Shows & Panels
- The 2014 Big Picture on Cyber Security
- AFCEA Answers
- Ask the CIO
- Connected Government
- Consolidating Mission-critical Systems
- Constituent Servicing
- Continuous Monitoring: Tools and Techniques for Trustworthy Government IT
- The Data Privacy Imperative: Safeguarding Sensitive Data
- Eliminating the Pitfalls: Steps to Virtualization in Government
- Federal Executive Forum
- Federal Tech Talk
- Government Cloud Brokerage: Who, What, When, Where, Why?
- Government Mobility
- Mission-critical Apps in the Cloud
- Mobile Device Management
- The Modern Federal Threat Landscape
- The Path from Legacy Systems
- Understanding the Intersection of Customer Service and Security in the Cloud
Shows & Panels
VA officials still insist the 630,000 disability claims waiting to be processed will be eliminated by 2015. But so far, numbers are headed in the wrong direction and House Veterans Affairs Committee members are losing patience.
Veterans service organizations say despite attempts at improvement, the Department of Veterans Affairs' verification process for veteran-owned small businesses is still barring legitimate firms from contracts with the department, while doing little to deter actual fraud.
In the letter sent Monday to the White House and Congress, the Office of Special Counsel said an initial 2009 report by a whistleblower employee at the G.V. (Sonny) Montgomery VA Medical Center in Jackson, Miss., alleged that the staff routinely failed to properly clean and sterilize reusable medical equipment such as scalpels and bone cutters.
DoD said it is tightening-up governance over its large business IT systems, looking for indicators of future failure and forcing resource sponsors to justify their needs before projects begin. Elizabeth McGrath, DoD's deputy chief management officer, told House lawmakers the Pentagon is working on data quality and changing business processes to avoid previous problems.
Dr. Steven Coughlin, who worked at the VA until December, said nearly 2,000 participants in a recent VA study of 60,000 tracking the health of veterans told researchers they had thought they would be better off dead. However, only a small percentage got a call back from a clinician.
Watchdog says VA sent sensitive patient data over unencrypted networks, posing security risk
Roger Baker's last day as the Veterans Affairs
Department's assistant secretary for
information and technology and chief
information officer is March 8. He said the
agency manages and oversees IT much differently than it did four years ago.
March 7, 2013
The lower chamber's bill would significantly soften the blow against DoD and potentially eliminate current plans such as civilian furloughs because of the automatic budget cuts. The remainder of the government would remain under both sequestration and a full-year continuing resolution.
House Republicans unveiled a stopgap government funding measure Monday. The measure would extend the federal pay freeze and leave in place automatic sequestration cuts but would award the Defense and Veterans Affairs departments their detailed 2013 budgets while other agencies would be frozen at 2012 levels -- and then bear the across-the-board cuts. The current continuing resolution expires March 27.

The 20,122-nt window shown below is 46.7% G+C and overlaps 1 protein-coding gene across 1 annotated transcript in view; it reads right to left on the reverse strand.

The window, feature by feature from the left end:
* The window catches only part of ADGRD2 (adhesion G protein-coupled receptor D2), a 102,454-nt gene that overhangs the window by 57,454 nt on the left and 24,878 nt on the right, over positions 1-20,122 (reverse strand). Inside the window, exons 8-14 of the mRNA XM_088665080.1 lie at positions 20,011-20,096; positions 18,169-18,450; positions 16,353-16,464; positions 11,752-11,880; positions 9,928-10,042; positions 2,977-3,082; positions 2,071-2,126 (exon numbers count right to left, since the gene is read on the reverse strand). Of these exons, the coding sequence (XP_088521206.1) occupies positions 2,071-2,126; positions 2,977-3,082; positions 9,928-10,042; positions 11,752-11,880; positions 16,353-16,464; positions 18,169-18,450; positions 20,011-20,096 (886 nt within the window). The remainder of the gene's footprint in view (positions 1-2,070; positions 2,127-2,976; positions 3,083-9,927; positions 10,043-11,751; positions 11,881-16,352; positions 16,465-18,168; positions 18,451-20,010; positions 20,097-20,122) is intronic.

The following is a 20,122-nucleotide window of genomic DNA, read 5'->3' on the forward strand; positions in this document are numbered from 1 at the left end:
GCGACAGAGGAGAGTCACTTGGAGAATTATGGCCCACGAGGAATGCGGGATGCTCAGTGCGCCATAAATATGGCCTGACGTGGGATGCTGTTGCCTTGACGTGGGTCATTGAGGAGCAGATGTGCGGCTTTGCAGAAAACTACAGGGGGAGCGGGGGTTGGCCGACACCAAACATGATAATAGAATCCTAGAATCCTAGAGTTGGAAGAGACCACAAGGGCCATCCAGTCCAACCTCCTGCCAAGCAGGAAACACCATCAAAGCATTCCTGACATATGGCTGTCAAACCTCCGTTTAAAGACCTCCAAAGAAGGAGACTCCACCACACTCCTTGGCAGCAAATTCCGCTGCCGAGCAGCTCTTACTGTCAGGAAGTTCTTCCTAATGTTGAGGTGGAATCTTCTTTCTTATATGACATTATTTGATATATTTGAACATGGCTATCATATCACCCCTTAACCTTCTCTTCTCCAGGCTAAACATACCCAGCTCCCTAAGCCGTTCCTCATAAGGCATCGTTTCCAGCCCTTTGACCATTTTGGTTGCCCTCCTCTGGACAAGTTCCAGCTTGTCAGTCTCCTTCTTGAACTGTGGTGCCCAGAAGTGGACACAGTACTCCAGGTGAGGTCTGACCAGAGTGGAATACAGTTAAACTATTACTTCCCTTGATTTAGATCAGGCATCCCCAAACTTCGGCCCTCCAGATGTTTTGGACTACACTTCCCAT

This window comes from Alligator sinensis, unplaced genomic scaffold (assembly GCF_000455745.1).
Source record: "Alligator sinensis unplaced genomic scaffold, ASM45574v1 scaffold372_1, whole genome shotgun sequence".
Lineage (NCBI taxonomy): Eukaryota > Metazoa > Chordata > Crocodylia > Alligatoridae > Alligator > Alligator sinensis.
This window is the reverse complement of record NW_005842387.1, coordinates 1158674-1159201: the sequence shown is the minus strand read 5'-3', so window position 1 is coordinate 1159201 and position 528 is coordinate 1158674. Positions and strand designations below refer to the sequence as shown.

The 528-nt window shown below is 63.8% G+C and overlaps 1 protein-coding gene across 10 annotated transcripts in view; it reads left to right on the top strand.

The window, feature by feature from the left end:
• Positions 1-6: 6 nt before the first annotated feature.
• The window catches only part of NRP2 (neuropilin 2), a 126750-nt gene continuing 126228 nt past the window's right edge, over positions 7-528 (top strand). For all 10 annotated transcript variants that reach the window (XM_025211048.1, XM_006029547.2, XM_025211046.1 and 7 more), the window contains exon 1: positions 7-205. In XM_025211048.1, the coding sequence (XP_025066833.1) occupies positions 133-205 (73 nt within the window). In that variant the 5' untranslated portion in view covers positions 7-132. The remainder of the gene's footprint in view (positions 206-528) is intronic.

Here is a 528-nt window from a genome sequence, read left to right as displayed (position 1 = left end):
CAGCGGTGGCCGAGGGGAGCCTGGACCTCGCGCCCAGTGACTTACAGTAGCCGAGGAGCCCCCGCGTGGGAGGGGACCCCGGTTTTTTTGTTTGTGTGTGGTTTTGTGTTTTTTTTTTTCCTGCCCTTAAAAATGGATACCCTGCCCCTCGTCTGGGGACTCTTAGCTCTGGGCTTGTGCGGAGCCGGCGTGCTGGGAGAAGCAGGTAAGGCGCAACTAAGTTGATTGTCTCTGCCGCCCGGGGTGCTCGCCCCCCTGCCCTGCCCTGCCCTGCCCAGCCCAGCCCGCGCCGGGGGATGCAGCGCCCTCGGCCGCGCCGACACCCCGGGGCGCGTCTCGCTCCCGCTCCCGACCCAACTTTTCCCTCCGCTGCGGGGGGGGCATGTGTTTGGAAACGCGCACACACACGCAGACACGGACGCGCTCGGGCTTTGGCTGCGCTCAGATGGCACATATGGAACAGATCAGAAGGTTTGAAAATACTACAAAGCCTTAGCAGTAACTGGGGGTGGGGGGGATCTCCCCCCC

Sixteen Democratic senators are calling on the Veterans Affairs Department to keep granting waivers so that same-sex spouses can be buried in national cemeteries.
A House Veterans Affairs Committee hearing on the decision by the Defense and Veterans Affairs Departments to scale back plans for a joint integrated electronic-health records systems dredged up longstanding issues with the two departments' EHR efforts.
House speaker says system for veterans' disability claims is broken, cites 'shameful' failures
Federal officials on Wednesday blamed unsafe working conditions and poor training for the death of a young Veterans Affairs medical center researcher in San Francisco who died after handling bacteria that causes meningitis.
For younger vets, getting home often trumps job considerations
Peter Levin, the Veterans Affairs chief technology officer, is leaving the agency. He follows Roger Baker, the agency's CIO and assistant secretary in the Office of Information and Technology, who resigned last week.
The government has cleared the first burial of a same-sex spouse of a veteran in a national cemetery, but it's far from certain how easy it will be for other gay military couples to win the same benefit.
Roger Baker, VA's assistant secretary in the Office of Information and Technology, helped improve the agency's management of IT projects, implement mobile devices and continued to address cybersecurity.
The Department of Veterans Affairs' work to automate payments under the complicated Post-9/11 GI bill is coming to fruition. But schools and students complain about inability to track status of claims.
The two departments are looking for "quick wins" in their integrated health-record strategy, aiming to bring the most important capabilities online three years early.
The Department of Veterans Affairs is trying out a new system of contests to make upgrades to its electronic medical record system. The agency plans to award up to three prizes worth $3 million to vendors who create open-source based components to VistA.